Asia File: Japan Coast Guard uses water cannon to repel 40 Taiwanese fishing vessels, 12 patrol ships near disputed islets; Red China commissions first-ever aircraft carrier, refitted Soviet ship named after province liberated from Japanese Empire in 1945; Tokyo, Beijing hold consultations
September 25, 2012
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Earlier today, the Japan Coast Guard used water cannon to repel 40 Taiwanese fishing vessels and send a message to 12 Taiwanese patrol ships sailing in waters around the disputed Senkaku/Diaoyu Islands.
Hideaki Takase, an official of the Japan Coast Guard, acknowledged that his colleagues purposely did not fire their water cannon at the Republic of China’s patrol ships since this could be construed as an act of war. “Japanese patrol boats only fired at fishing vessels,” Takase explained, “Shooting water cannon at an official vessel is like waging a war against its country.”
Three countries claim the islets in the East China Sea: Japan, the Republic of China, and the People’s Republic of China. This is the first time that a confrontation has erupted between Tokyo and Taipei over the tiny islands since the former nationalized the rocks earlier this month.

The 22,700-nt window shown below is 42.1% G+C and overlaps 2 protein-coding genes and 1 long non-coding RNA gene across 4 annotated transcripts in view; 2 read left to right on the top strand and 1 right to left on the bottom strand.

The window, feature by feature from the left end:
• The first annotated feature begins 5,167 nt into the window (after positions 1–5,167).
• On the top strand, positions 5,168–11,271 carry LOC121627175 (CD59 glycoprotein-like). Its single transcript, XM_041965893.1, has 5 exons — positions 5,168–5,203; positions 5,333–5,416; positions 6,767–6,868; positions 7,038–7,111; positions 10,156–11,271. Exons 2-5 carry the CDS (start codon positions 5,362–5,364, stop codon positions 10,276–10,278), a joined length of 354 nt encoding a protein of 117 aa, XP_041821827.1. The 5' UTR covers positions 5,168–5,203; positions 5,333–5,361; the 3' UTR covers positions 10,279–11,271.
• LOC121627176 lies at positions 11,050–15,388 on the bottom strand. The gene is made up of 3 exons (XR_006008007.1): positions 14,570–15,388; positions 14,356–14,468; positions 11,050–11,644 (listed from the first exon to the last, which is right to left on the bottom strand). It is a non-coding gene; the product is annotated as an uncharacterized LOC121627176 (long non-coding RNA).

In consultations held today in Beijing between Red China’s Vice Foreign Minister Zhang Zhijun and Japanese Vice Foreign Minister Chikao Kawai, the former objected to Japan’s administration of the islands:
These acts constitute a gross violation of China’ s territory. They are highly offensive to the 1.3 billion Chinese people, and gravely trample on historical facts and international law. It is an outright denial of the outcomes of the victory of the World Anti-Fascist War [Second World War] and poses a grave challenge to the post-war international order. Historical verdict can never be overturned; consensus must not be rejected; and flouting people’s aspiration will not be tolerated.
Meanwhile, in the wake of week-long, violent anti-Japan protests throughout Red China, the People’s Liberation Army Navy has commissioned its first aircraft carrier, a refitted Soviet-built vessel renamed after Liaoning, a Chinese province liberated from the Japanese Empire in 1945. Communist China plans to build a blue-water navy that will include more carrier groups capable of challenging the world’s most powerful navy in the Western Pacific, i.e., the US Navy. If Beijing is successful in this endeavor, then Washington’s allies in East Asia–Japan, South Korea, Taiwan, and the Philippines–will have much to fear.